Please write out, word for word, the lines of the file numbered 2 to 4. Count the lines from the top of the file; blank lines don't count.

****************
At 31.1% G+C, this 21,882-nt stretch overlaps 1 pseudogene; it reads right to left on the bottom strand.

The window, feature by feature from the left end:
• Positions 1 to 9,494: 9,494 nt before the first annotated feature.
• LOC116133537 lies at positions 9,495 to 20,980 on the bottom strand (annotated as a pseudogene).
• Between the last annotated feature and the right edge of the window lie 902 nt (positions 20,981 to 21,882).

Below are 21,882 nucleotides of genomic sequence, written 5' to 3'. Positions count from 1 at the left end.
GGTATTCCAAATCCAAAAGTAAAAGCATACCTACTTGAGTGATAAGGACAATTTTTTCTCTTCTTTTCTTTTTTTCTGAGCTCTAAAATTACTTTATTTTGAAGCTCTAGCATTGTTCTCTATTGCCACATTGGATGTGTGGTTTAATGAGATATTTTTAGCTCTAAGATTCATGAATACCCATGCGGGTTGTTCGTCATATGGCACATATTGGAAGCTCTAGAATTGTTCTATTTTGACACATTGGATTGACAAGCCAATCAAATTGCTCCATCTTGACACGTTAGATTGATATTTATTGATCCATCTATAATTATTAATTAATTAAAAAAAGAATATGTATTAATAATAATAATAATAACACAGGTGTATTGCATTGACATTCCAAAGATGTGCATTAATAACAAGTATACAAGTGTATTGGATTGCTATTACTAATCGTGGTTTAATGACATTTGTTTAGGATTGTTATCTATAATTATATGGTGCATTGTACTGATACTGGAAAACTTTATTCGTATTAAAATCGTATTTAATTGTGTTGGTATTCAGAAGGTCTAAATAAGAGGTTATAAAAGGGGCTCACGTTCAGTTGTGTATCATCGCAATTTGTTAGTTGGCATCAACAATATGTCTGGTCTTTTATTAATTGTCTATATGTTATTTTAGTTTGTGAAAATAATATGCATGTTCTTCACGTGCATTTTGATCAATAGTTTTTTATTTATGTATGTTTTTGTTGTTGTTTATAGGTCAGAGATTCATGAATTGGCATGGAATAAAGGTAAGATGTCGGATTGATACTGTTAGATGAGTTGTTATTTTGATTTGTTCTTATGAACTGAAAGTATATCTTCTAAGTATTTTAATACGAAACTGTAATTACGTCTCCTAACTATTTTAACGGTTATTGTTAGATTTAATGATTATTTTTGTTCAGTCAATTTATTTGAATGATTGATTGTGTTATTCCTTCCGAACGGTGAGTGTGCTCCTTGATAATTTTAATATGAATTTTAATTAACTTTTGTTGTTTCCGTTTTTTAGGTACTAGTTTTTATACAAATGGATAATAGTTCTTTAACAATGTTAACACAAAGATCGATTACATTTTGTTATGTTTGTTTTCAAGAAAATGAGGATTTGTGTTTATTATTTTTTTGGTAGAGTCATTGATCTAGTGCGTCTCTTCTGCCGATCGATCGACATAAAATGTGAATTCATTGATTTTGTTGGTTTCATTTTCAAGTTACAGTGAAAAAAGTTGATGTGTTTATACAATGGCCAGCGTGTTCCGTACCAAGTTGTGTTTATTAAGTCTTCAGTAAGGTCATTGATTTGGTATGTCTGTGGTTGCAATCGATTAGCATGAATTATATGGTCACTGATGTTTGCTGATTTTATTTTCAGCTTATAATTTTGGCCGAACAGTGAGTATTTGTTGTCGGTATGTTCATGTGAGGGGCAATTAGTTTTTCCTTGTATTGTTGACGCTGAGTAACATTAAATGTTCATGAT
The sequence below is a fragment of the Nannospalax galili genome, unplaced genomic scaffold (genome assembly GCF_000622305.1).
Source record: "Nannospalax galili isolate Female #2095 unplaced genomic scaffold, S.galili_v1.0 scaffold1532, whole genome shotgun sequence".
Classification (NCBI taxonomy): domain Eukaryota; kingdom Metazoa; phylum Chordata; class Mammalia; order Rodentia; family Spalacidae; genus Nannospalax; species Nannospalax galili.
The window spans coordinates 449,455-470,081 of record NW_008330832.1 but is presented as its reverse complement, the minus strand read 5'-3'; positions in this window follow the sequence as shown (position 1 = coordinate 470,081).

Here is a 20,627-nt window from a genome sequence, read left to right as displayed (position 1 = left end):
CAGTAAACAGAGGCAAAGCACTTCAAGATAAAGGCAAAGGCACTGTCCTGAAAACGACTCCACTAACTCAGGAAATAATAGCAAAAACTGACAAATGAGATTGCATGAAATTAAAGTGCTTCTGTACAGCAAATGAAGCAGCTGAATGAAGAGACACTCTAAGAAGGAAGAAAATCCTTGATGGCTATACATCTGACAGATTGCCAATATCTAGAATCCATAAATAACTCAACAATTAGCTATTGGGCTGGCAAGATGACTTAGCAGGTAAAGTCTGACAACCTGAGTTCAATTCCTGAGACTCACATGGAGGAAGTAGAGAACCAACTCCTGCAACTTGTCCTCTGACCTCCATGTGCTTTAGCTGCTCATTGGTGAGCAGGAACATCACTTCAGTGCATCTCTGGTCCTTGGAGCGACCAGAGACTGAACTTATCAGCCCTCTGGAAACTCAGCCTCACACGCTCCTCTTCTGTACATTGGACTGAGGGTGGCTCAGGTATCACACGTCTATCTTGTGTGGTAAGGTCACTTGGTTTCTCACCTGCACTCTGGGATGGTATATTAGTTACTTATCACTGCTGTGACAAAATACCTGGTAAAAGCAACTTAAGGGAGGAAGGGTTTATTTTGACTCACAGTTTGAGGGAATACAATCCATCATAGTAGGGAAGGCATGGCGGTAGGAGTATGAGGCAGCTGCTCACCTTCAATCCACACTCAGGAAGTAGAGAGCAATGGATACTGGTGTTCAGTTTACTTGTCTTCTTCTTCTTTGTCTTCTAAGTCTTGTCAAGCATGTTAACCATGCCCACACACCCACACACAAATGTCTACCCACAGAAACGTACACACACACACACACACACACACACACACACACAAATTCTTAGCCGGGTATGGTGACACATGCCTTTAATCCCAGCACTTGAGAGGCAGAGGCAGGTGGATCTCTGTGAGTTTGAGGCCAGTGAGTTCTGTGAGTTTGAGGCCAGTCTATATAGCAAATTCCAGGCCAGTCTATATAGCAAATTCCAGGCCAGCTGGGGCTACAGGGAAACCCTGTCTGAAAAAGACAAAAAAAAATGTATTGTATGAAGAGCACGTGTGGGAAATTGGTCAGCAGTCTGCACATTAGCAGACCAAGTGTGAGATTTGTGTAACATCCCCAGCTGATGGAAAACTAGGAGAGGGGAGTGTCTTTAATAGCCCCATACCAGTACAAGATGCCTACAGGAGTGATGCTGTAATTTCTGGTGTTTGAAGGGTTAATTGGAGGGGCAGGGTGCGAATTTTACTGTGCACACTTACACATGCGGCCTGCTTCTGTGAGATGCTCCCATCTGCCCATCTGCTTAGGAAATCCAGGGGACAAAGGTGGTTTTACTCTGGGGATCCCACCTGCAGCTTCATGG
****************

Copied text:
The window, feature by feature from the left end:
• Positions 1 to 9,494: 9,494 nt before the first annotated feature.
• LOC116133537 lies at positions 9,495 to 20,980 on the bottom strand (annotated as a pseudogene).